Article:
The average borrower in foreclosure has been delinquent for 537 days before actually being evicted, up from 319 days in January 2009, according to Lender Processing Services, a data provider.
The prolonged housing pain has manifested itself in various ways.
Purchases of new U.S. homes dropped last month to the slowest pace on record, according to the Commerce Department. Prices declined to the lowest level since 2003, according to the National Association of Realtors. About 6.9 million homeowners were either delinquent or in foreclosure proceedings through February, according to LPS.
A penalty of about $25 billion — based on mortgage servicing costs avoided — would have “little effect” on the five firms’ capital levels, according to the presentation, since the five banks collectively hold about $500 billion in tangible common equity, the highest form of capital. Those numbers notwithstanding, banks and Republicans in Congress have complained that such a large penalty would have a disproportionate impact on bank balance sheets, hurting their ability to lend or pay dividends to investors.
The presentation adds that given the extent of negative equity — underwater homeowners owe $751 billion more than their homes are worth, according to data provider CoreLogic — “we have gravitated towards settlement solutions that enable asset liquidity and cast a wide net.” The solution is an emphasis on reducing mortgage debt and enabling short sales, thus allowing borrowers to refinance into more affordable loans or to sell their homes and move on.
Top Federal Reserve officials and other economists have pointed to the large numbers of underwater homeowners as being one of the reasons behind high unemployment, as underwater homeowners are unable to move to where the jobs are. More than 23 percent of homeowners with a mortgage are underwater, according to CoreLogic.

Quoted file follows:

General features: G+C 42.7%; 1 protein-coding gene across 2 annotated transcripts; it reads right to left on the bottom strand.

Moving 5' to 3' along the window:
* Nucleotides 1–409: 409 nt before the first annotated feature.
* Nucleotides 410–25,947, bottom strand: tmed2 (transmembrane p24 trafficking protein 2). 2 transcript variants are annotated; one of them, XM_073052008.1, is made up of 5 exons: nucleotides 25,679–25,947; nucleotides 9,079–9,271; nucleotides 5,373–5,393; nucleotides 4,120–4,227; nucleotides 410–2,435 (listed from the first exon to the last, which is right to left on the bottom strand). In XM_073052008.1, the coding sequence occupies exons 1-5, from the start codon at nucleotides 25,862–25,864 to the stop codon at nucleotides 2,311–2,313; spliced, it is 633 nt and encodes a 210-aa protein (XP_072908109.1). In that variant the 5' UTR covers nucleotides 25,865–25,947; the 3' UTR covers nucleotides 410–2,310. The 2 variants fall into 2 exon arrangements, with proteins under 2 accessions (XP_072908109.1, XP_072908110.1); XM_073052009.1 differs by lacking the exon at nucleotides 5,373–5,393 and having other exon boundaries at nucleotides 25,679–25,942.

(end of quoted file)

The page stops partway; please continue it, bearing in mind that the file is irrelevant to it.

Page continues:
The proposed settlement, as envisioned by the consumer agency, could reduce loan balances for up to three million homeowners. If mortgage firms targeted their efforts at reducing mortgage debt for three million homeowners who owe as much as their homes are worth or have less than 5 percent equity, the total cost would be $41.8 billion, according to estimates cited in the presentation.
If firms lowered total mortgage debt for three million homeowners who are underwater by as much as 15 percent and brought them to 5 percent equity, that would cost more than $135 billion, according to the presentation. That would include reducing second mortgages and home equity lines of credit.
In its presentation, the consumer agency said the new program, titled “Principal Reduction Mandate,” could be “meaningfully additive to HAMP” — the Home Affordable Modification Program, the Obama administration’s primary mortgage modification effort.
The CFPB estimates that there are about 12 million U.S. homeowners underwater, most of whom are not delinquent, according to its presentation. Of those, nine million would be eligible for this new principal-reduction scheme born from the foreclosure deal. The new initiative would then “mandate” three million permanent modifications.
News of the level of the consumer agency’s involvement in the state investigation would likely be welcomed by consumer and homeowner advocates, who have long complained of the lack of attention paid to distressed borrowers by federal bank regulators like the OCC and the Federal Reserve.
But Republicans will pounce on the news, creating yet another distraction for a fledgling bureau that was the centerpiece of the Obama administration’s efforts to reform the financial industry in the wake of the worst economic crisis since the Great Depression.
Meanwhile, the banking industry will likely celebrate government infighting as attention is diverted away from allegations of bank wrongdoing and towards the level of involvement of Elizabeth Warren, a fierce consumer advocate and the principal original proponent of an agency solely dedicated to protecting borrowers from abusive lenders.
Warren is standing up the agency on an interim basis. It formally launches in July, at which point it will need a Senate-confirmed director in order to carry out its full authority. One of those areas will be how mortgage firms process home loans for distressed borrowers.
A spokeswoman for JPMorgan Chase declined to comment. Spokespeople for the other four banks were not immediately available for comment.